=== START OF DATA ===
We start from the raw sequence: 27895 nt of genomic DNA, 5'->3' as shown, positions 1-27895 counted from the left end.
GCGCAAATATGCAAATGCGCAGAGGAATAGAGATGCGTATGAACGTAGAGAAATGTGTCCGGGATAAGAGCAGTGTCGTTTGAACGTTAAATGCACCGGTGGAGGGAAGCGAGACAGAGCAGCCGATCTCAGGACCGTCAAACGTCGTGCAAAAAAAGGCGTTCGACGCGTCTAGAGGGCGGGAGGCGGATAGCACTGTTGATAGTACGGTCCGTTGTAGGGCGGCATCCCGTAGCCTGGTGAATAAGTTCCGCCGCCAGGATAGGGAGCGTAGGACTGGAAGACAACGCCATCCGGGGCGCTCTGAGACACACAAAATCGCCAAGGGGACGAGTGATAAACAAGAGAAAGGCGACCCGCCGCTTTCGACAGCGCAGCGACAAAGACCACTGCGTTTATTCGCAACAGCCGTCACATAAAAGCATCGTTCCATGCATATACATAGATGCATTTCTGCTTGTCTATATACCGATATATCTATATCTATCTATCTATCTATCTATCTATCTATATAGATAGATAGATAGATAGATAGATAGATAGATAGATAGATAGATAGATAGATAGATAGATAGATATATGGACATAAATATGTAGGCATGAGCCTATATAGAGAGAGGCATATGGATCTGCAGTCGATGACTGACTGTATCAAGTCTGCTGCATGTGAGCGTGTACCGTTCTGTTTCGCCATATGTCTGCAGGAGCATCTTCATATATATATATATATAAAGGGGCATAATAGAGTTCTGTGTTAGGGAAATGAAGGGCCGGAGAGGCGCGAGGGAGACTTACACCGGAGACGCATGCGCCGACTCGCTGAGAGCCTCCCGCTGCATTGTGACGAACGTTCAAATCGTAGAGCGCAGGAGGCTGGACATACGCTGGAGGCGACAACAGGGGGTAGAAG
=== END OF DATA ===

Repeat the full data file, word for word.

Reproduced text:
We start from the raw sequence: 27895 nt of genomic DNA, 5'->3' as shown, positions 1-27895 counted from the left end.
GCGCAAATATGCAAATGCGCAGAGGAATAGAGATGCGTATGAACGTAGAGAAATGTGTCCGGGATAAGAGCAGTGTCGTTTGAACGTTAAATGCACCGGTGGAGGGAAGCGAGACAGAGCAGCCGATCTCAGGACCGTCAAACGTCGTGCAAAAAAAGGCGTTCGACGCGTCTAGAGGGCGGGAGGCGGATAGCACTGTTGATAGTACGGTCCGTTGTAGGGCGGCATCCCGTAGCCTGGTGAATAAGTTCCGCCGCCAGGATAGGGAGCGTAGGACTGGAAGACAACGCCATCCGGGGCGCTCTGAGACACACAAAATCGCCAAGGGGACGAGTGATAAACAAGAGAAAGGCGACCCGCCGCTTTCGACAGCGCAGCGACAAAGACCACTGCGTTTATTCGCAACAGCCGTCACATAAAAGCATCGTTCCATGCATATACATAGATGCATTTCTGCTTGTCTATATACCGATATATCTATATCTATCTATCTATCTATCTATCTATCTATATAGATAGATAGATAGATAGATAGATAGATAGATAGATAGATAGATAGATAGATAGATAGATAGATATATGGACATAAATATGTAGGCATGAGCCTATATAGAGAGAGGCATATGGATCTGCAGTCGATGACTGACTGTATCAAGTCTGCTGCATGTGAGCGTGTACCGTTCTGTTTCGCCATATGTCTGCAGGAGCATCTTCATATATATATATATATAAAGGGGCATAATAGAGTTCTGTGTTAGGGAAATGAAGGGCCGGAGAGGCGCGAGGGAGACTTACACCGGAGACGCATGCGCCGACTCGCTGAGAGCCTCCCGCTGCATTGTGACGAACGTTCAAATCGTAGAGCGCAGGAGGCTGGACATACGCTGGAGGCGACAACAGGGGGTAGAAG